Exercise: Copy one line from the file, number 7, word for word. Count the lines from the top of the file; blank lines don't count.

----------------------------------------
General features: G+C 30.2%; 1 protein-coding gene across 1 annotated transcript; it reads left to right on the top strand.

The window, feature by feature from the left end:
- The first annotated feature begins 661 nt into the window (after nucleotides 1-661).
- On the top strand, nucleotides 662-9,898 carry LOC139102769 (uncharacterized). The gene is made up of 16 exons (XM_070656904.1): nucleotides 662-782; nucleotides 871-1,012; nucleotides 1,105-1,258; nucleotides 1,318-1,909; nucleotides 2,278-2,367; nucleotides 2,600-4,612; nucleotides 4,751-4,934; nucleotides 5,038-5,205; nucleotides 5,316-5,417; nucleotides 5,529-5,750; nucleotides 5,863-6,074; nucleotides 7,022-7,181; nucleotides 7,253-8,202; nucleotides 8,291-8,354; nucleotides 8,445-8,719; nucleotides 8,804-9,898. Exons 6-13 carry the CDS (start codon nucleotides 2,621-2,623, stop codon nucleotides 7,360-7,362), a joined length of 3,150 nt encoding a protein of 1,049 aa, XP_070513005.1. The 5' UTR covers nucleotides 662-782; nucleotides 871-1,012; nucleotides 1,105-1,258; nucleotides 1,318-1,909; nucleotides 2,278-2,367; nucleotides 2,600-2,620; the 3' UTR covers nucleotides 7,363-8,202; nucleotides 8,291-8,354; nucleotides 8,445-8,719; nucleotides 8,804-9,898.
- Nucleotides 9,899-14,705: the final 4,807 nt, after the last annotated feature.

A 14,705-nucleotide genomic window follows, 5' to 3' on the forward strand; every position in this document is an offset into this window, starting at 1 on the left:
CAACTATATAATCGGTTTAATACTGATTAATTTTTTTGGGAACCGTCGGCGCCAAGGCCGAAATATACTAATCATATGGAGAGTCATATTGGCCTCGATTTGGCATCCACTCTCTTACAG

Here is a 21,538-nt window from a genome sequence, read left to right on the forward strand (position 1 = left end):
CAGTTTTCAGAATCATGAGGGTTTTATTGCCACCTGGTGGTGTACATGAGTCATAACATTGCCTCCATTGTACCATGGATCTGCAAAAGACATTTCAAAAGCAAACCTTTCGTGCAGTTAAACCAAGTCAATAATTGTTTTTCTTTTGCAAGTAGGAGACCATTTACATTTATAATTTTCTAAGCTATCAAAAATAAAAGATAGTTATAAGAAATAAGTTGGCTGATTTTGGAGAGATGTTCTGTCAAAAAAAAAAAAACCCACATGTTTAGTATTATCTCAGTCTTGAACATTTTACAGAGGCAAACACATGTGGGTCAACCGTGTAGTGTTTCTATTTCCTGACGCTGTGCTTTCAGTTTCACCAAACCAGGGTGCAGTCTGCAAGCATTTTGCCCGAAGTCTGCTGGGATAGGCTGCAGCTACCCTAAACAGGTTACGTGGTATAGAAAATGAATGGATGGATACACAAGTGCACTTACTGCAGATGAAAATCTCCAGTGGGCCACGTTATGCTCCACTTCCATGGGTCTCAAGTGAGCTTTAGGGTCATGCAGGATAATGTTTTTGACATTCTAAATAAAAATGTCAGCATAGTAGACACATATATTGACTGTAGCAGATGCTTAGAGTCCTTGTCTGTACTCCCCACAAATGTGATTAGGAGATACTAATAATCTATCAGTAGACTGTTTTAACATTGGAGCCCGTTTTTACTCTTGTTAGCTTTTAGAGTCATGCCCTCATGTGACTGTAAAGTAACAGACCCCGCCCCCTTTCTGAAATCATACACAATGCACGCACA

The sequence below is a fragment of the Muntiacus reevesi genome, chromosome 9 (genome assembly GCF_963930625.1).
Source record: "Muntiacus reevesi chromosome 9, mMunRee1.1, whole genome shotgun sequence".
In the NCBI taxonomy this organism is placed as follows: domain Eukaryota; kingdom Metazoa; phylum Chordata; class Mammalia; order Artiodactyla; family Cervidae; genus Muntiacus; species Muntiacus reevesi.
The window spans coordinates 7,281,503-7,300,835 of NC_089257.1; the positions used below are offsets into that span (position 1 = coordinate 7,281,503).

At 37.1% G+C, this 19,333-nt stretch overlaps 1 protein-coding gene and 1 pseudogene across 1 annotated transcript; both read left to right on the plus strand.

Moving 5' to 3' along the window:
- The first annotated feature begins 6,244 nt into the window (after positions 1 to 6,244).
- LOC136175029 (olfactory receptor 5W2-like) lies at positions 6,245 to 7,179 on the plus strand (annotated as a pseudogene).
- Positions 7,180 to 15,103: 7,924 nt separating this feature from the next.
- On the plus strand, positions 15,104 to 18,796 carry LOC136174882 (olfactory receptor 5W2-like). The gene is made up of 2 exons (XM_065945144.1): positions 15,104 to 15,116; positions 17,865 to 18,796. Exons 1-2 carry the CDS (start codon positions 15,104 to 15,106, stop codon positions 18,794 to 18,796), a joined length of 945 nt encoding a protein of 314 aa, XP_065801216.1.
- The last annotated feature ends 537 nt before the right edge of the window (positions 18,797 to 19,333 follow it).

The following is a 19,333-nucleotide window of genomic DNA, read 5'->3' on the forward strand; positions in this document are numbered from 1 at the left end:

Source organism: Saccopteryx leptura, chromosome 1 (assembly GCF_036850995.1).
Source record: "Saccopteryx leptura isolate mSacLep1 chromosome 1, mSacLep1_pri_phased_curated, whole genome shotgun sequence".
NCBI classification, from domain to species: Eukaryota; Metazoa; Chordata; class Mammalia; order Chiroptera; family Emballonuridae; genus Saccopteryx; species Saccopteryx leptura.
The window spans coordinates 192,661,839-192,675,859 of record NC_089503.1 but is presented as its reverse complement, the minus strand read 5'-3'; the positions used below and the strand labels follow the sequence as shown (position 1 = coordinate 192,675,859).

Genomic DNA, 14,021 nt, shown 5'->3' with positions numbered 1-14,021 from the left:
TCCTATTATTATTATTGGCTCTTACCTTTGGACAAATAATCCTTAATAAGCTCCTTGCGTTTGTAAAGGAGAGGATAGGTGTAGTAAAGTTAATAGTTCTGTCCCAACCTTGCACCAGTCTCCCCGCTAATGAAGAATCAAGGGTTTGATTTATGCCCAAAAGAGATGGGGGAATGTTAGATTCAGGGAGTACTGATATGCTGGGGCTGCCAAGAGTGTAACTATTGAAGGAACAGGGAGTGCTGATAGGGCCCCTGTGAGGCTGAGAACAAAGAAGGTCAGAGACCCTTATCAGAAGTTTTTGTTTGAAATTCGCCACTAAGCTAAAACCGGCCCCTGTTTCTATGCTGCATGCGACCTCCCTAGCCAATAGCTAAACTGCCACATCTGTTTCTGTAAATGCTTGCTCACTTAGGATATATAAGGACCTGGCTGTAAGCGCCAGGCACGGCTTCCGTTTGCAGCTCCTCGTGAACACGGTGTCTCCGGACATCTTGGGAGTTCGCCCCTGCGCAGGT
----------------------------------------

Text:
CAACTATATAATCGGTTTAATACTGATTAATTTTTTTGGGAACCGTCGGCGCCAAGGCCGAAATATACTAATCATATGGAGAGTCATATTGGCCTCGATTTGGCATCCACTCTCTTACAG